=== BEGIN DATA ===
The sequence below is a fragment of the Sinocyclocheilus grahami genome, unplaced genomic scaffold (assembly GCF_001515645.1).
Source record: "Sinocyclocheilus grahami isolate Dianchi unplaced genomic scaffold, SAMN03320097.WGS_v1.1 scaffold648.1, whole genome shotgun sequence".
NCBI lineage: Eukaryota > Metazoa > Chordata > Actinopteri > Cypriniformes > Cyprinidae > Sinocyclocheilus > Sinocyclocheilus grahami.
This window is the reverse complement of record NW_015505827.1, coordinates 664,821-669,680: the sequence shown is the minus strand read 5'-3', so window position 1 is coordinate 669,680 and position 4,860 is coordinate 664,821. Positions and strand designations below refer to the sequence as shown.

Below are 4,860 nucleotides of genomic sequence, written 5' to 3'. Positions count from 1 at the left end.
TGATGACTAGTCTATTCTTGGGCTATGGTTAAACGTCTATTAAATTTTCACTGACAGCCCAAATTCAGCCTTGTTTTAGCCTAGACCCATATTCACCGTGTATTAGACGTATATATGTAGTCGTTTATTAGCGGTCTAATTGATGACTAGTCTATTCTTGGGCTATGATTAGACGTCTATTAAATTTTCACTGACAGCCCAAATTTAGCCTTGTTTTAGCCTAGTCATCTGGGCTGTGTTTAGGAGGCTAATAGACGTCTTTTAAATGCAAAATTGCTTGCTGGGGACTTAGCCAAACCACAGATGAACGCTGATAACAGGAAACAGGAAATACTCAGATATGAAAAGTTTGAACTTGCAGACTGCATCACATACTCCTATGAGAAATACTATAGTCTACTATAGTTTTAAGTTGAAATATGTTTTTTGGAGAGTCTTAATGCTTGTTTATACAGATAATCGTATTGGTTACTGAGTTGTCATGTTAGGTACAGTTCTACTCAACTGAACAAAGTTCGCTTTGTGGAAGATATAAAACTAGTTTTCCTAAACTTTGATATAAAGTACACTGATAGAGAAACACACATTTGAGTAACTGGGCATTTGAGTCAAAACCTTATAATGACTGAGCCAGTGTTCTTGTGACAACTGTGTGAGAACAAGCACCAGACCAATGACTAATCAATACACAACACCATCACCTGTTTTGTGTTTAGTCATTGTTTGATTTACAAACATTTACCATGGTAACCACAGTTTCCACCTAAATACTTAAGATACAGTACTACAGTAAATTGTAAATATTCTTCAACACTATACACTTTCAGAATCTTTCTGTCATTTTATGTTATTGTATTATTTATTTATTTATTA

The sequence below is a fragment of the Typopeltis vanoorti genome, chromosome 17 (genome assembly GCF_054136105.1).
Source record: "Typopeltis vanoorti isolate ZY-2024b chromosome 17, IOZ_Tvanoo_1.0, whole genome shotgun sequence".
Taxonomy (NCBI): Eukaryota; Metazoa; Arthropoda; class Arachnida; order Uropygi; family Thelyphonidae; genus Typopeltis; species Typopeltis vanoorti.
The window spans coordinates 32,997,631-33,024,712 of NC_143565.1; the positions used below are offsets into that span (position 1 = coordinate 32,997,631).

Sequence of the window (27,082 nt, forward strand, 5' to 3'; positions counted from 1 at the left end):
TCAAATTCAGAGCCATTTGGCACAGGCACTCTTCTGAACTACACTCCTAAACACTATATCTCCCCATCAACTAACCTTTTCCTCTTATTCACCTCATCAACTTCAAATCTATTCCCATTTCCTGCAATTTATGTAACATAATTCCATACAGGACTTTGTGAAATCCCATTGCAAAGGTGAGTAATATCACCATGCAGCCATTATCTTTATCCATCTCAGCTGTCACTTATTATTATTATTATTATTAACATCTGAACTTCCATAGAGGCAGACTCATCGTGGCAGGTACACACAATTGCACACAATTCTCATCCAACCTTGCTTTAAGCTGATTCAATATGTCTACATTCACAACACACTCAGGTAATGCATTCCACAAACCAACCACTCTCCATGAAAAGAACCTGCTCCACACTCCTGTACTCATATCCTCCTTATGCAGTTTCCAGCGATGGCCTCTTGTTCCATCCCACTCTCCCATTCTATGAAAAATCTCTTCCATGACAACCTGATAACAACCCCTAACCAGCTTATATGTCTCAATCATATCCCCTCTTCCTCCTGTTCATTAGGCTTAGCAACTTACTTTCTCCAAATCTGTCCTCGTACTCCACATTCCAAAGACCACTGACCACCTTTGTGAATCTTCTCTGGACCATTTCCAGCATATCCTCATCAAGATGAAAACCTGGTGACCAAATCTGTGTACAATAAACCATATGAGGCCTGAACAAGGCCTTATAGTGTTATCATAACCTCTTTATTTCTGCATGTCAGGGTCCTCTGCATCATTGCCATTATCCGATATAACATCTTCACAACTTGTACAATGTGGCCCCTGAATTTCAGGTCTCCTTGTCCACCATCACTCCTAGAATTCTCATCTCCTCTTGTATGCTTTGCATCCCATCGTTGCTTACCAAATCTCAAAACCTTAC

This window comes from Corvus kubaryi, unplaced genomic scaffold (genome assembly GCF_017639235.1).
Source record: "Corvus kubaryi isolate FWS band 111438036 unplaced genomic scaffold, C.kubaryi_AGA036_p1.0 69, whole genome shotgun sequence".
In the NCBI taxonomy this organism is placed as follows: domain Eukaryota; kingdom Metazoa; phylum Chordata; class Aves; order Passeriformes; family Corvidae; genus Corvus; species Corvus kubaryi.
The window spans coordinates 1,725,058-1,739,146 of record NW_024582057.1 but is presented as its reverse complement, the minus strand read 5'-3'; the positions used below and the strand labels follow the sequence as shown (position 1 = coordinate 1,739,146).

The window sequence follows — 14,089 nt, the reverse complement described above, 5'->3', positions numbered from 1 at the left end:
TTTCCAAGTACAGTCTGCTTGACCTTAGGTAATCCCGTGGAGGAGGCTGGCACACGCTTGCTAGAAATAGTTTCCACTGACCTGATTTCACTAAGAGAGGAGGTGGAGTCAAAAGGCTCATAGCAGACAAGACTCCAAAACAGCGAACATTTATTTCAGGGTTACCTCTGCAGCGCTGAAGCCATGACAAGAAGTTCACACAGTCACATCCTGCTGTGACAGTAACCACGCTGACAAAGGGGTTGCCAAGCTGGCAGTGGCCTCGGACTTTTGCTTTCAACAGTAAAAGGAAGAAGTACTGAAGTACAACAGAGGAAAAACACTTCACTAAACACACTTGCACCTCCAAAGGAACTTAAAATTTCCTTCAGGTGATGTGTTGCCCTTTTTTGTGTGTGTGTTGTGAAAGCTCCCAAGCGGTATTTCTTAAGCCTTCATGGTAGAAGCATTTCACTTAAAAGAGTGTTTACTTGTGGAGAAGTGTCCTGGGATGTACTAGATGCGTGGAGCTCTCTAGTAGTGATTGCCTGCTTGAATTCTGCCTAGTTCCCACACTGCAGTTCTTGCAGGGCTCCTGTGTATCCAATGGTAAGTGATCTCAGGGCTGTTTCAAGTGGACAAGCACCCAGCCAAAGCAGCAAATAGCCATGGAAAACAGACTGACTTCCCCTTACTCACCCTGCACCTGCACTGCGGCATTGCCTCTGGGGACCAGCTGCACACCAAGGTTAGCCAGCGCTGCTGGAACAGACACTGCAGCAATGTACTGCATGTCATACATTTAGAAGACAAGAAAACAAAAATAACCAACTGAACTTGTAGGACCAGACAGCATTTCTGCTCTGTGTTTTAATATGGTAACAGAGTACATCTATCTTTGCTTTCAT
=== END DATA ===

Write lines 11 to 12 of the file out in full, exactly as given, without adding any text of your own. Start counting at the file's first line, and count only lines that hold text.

Sequence of the window (27,082 nt, forward strand, 5' to 3'; positions counted from 1 at the left end):
TCAAATTCAGAGCCATTTGGCACAGGCACTCTTCTGAACTACACTCCTAAACACTATATCTCCCCATCAACTAACCTTTTCCTCTTATTCACCTCATCAACTTCAAATCTATTCCCATTTCCTGCAATTTATGTAACATAATTCCATACAGGACTTTGTGAAATCCCATTGCAAAGGTGAGTAATATCACCATGCAGCCATTATCTTTATCCATCTCAGCTGTCACTTATTATTATTATTATTATTAACATCTGAACTTCCATAGAGGCAGACTCATCGTGGCAGGTACACACAATTGCACACAATTCTCATCCAACCTTGCTTTAAGCTGATTCAATATGTCTACATTCACAACACACTCAGGTAATGCATTCCACAAACCAACCACTCTCCATGAAAAGAACCTGCTCCACACTCCTGTACTCATATCCTCCTTATGCAGTTTCCAGCGATGGCCTCTTGTTCCATCCCACTCTCCCATTCTATGAAAAATCTCTTCCATGACAACCTGATAACAACCCCTAACCAGCTTATATGTCTCAATCATATCCCCTCTTCCTCCTGTTCATTAGGCTTAGCAACTTACTTTCTCCAAATCTGTCCTCGTACTCCACATTCCAAAGACCACTGACCACCTTTGTGAATCTTCTCTGGACCATTTCCAGCATATCCTCATCAAGATGAAAACCTGGTGACCAAATCTGTGTACAATAAACCATATGAGGCCTGAACAAGGCCTTATAGTGTTATCATAACCTCTTTATTTCTGCATGTCAGGGTCCTCTGCATCATTGCCATTATCCGATATAACATCTTCACAACTTGTACAATGTGGCCCCTGAATTTCAGGTCTCCTTGTCCACCATCACTCCTAGAATTCTCATCTCCTCTTGTATGCTTTGCATCCCATCGTTGCTTACCAAATCTCAAAACCTTAC